The Gastronomic Capital of Spain jury ultimately chose Almeria, in Andalusia, as the winner. The panel summarised their decision, saying: “Among Almeria’s main strengths are impeccable institutional support, great popular backing with more than 1000 menus joining the project, excellent seafood and land products, a revolutionary sustainable production model, and a creative culinary approach that combines tradition and innovation.”
After 7 years of different nominations, winning the gastronomic capital award demonstrates the efficiency and dynamism of the platform that promotes food tourism. As the judges commented:
“Cities that participate in the competition increase visitor numbers, increase turnover in the hotel sector, and make their mark on the Spanish food map thanks to an extraordinary echo of their activities in the media.”
The panel valued “the Almerian miracle, the development of a vegetable garden capable of supplying all of Europe, where water is a mighty treasure that has created a way of life. It’s worth noting that one in every three families in Europe regularly consumes products made in Almeria. Producers are firmly committed to using technology that’s compatible with environmental sustainability – earth in a sea of plastic.”
Speaking about the area’s nomination, the panel explained that it was the only candidate that remained after another hopeful was eliminated after failing to meet requirements. “The proposed schedule of activities is incredible. More than 300 activities have been planned, filling the Almerian and greater Andalusian calendar with food-related events. This is the strongest indicator of the health and vitality of the event.”
Delicious Almerian food.
Almeria has a unique and exceptional culinary culture that combines land and sea. In 5 Lonjas, you’ll find seafood to suit all tastes – the majestic Garrucha red prawn, calamari, cuttlefish, octopus, red snapper, and sardines. There are the tinned and salted products – tuna, mackerel, dried octopus, and escabeche. There are cured meats, cheeses, Serón ham, and lamb, not to mention gurullos (a type of pasta), noodles, and Almeria’s famous migas (a savoury dish containing fried breadcrumbs). Don’t forget the Mediterranean trilogy of wine, water, and bread. You’ll also be able to sample rice dishes, with beans or fish and seafood; there are dishes with porridge, tuna with onion, soups and stews, wheat casseroles and broths. They all taste of Almeria.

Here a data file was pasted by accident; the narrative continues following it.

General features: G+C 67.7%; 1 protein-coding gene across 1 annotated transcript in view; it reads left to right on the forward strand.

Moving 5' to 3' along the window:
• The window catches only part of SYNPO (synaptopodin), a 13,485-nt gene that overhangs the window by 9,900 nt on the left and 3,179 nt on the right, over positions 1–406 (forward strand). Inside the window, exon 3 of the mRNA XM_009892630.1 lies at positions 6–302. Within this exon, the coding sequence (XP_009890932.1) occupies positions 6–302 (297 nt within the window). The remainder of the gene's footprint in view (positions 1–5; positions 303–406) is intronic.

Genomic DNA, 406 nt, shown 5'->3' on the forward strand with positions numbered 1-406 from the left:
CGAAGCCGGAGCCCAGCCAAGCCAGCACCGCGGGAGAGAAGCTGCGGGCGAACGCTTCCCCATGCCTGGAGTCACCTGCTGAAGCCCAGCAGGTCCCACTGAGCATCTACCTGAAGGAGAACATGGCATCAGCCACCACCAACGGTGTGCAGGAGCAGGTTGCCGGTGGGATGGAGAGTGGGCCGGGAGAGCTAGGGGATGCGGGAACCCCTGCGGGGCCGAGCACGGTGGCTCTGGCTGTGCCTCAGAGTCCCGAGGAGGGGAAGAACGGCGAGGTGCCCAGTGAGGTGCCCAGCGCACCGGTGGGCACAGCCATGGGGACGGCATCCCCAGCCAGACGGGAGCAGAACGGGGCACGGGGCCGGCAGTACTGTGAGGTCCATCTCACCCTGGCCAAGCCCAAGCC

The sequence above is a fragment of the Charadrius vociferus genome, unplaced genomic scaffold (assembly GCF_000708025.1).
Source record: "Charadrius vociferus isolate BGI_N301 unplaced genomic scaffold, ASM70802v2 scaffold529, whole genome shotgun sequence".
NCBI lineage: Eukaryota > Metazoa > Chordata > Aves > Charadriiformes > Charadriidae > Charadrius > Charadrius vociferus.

Almeria, the kingdom of tapas.
Tapas have a starring role in the area’s culinary story. They’re a sign of identity and Almeria considers itself to be a centre of excellent tapas. It’s an interesting and authentic way of enjoying both traditional and innovative cooking and today is a well-established habit and undeniable tourist attraction.
The concept of going for tapas (“tapeo”) has been rooted in Almeria for centuries. It provides an opportunity, at a reasonable price, to enjoy the best and most varied fish, traditional dishes like migas or olla de trigo (a wheat casserole), and grilled dishes that today go way beyond the “pincho, pork, or pork fat” option of long ago. €6 or €7 will feed you well in Almeria – the price of 3 beers and their respective tapas of migas, octopus or patatas a lo pobre (potatoes, onion, garlic and peppers) with a fried egg, for example. Even the history of Almeria’s bars will fill you up – some are more than 100 years old. You’ll find Almeria’s excellent tapas culture alive and well in any bar.
The region offers many dishes that you will find all over Spain, like Russian salad, fried fish, meatballs, cured olives, and meat in sauces. Almeria also offers very local dishes that are unique to the region, like salted foods, cuttlefish in sauce, tabernero (a type of vegetable stew served on a piece of bread), patatas bravas (potatoes in spicy sauce), migas, garlicky grilled meat, snails and pigs’ trotters.
Almeria has enjoyed the support of all local institutions in tendering its candidacy for the 2019 Gastronomic Capital. In this sense, Susana Diaz (President of the Andalusian Junta), said “Almeria deserves to be Gastronomic Capital. The Andalusian Government will continue to be an ally giving all its support to Almeria. We will do our utmost to see Almería’s gastronomic treasures promoted on a global level.”
Gabriel Amat, president of the Almerian Regional Government, highlights that “Almeria has a broad culinary richness and a varied culinary history behind it”. Meanwhile, Mayor of Almeria, Ramon Fernandez Pacheco, recognised the innovation, creativity and entrepreneurship that exists in the region and underlined that “this is a viable project that boasts natural products of excellent quality, the advantage of being able to combine sea and land, and the security offered by a highly-qualified professional sector.”